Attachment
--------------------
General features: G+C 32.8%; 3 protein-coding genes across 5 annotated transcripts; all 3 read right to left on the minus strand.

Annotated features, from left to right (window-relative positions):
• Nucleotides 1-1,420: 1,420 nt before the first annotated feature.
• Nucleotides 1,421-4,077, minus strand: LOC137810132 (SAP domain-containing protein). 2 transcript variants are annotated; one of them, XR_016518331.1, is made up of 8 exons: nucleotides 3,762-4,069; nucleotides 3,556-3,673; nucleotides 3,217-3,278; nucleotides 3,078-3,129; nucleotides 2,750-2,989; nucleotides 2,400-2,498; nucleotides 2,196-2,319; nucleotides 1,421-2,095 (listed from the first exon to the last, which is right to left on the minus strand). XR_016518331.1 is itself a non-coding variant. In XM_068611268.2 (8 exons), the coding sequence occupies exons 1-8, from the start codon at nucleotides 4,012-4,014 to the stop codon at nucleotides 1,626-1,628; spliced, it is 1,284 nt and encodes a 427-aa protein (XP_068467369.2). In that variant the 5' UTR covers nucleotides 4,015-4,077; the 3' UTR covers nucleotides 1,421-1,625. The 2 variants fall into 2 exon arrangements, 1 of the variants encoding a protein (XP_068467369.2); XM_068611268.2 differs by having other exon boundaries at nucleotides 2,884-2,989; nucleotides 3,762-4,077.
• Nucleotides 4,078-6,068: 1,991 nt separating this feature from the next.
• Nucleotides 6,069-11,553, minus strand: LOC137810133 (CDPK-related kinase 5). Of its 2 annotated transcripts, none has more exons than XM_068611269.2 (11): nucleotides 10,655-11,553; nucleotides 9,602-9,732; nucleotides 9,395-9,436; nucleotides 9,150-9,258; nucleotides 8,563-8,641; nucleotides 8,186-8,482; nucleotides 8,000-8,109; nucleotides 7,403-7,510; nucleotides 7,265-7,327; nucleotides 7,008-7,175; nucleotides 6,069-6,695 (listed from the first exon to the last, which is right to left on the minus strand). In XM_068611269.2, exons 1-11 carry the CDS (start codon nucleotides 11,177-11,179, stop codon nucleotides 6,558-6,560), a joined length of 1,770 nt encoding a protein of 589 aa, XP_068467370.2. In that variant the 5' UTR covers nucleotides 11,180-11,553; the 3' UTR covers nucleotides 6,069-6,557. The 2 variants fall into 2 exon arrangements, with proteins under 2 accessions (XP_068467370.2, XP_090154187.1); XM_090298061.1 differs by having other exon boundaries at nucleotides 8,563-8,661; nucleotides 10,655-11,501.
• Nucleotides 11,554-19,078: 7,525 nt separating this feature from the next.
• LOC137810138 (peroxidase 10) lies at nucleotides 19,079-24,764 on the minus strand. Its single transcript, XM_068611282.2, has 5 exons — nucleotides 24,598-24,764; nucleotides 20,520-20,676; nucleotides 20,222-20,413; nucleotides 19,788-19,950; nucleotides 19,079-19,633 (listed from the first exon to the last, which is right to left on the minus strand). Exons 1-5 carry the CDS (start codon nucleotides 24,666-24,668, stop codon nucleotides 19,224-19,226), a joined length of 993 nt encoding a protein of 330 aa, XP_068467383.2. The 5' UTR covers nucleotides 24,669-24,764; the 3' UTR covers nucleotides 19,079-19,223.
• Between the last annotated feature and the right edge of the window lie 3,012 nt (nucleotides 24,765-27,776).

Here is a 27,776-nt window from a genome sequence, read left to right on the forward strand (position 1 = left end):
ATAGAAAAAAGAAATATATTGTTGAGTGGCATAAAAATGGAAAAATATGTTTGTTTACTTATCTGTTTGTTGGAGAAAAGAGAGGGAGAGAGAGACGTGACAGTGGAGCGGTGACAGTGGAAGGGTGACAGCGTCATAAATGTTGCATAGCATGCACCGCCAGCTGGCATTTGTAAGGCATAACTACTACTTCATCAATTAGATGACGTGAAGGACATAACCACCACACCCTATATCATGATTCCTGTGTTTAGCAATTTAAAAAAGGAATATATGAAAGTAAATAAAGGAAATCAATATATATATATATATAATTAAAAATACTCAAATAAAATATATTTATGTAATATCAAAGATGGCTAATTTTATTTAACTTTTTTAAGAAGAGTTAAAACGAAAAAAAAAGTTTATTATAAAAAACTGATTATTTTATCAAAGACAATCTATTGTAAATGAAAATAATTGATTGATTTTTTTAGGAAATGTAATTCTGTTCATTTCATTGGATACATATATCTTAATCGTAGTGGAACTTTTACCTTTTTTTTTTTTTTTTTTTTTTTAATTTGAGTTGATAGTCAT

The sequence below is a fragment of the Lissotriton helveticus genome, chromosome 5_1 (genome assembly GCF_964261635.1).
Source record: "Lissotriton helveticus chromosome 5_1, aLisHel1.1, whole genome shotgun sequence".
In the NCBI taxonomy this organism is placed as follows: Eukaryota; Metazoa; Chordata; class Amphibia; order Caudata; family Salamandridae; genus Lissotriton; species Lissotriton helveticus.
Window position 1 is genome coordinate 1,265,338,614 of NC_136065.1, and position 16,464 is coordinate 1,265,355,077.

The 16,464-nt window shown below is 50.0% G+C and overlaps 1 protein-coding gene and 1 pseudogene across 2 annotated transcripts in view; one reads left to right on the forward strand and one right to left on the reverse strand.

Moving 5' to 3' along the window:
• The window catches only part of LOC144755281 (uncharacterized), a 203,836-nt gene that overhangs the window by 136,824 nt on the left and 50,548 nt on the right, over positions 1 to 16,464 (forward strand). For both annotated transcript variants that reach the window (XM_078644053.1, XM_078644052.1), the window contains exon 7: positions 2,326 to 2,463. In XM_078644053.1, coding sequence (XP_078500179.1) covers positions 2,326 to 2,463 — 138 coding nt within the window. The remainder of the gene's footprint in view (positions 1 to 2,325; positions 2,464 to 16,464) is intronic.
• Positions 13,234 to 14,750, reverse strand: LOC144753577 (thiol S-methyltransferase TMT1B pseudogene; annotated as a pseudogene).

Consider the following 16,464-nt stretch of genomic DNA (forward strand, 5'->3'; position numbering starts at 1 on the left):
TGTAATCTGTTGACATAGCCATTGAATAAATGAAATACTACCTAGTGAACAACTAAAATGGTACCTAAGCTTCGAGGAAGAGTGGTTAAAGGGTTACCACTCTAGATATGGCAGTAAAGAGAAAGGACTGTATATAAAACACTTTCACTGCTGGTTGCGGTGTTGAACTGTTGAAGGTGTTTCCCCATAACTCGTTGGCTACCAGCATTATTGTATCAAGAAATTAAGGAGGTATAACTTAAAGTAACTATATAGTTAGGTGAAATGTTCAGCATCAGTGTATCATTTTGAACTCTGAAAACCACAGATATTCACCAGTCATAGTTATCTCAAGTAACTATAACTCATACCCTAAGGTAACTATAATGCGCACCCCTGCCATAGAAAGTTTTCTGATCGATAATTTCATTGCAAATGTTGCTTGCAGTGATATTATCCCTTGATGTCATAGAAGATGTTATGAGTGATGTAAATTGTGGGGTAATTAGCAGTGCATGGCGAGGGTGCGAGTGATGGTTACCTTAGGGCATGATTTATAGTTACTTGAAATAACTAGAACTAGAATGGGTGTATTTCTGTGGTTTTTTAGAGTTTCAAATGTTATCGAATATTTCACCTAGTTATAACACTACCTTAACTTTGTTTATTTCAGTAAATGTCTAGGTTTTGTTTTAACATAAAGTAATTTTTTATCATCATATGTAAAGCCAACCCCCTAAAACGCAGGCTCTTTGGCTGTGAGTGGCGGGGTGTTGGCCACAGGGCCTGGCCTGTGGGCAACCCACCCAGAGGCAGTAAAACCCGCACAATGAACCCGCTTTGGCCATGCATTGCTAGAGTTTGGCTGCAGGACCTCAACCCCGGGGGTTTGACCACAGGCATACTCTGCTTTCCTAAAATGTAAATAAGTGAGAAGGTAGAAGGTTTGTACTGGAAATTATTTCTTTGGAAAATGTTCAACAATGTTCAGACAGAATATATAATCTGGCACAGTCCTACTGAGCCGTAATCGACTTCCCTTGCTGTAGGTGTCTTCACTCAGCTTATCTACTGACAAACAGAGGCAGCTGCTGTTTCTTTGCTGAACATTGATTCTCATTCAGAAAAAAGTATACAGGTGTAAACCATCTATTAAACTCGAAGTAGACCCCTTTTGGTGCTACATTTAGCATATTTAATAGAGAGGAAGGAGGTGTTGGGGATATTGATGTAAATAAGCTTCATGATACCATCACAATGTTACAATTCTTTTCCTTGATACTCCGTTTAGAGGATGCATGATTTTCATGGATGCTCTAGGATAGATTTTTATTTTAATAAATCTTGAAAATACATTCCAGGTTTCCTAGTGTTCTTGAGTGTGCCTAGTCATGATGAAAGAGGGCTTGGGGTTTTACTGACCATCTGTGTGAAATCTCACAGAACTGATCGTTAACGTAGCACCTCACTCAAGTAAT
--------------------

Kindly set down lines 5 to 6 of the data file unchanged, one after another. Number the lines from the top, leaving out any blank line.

• Nucleotides 4,078-6,068: 1,991 nt separating this feature from the next.
• Nucleotides 6,069-11,553, minus strand: LOC137810133 (CDPK-related kinase 5). Of its 2 annotated transcripts, none has more exons than XM_068611269.2 (11): nucleotides 10,655-11,553; nucleotides 9,602-9,732; nucleotides 9,395-9,436; nucleotides 9,150-9,258; nucleotides 8,563-8,641; nucleotides 8,186-8,482; nucleotides 8,000-8,109; nucleotides 7,403-7,510; nucleotides 7,265-7,327; nucleotides 7,008-7,175; nucleotides 6,069-6,695 (listed from the first exon to the last, which is right to left on the minus strand). In XM_068611269.2, exons 1-11 carry the CDS (start codon nucleotides 11,177-11,179, stop codon nucleotides 6,558-6,560), a joined length of 1,770 nt encoding a protein of 589 aa, XP_068467370.2. In that variant the 5' UTR covers nucleotides 11,180-11,553; the 3' UTR covers nucleotides 6,069-6,557. The 2 variants fall into 2 exon arrangements, with proteins under 2 accessions (XP_068467370.2, XP_090154187.1); XM_090298061.1 differs by having other exon boundaries at nucleotides 8,563-8,661; nucleotides 10,655-11,501.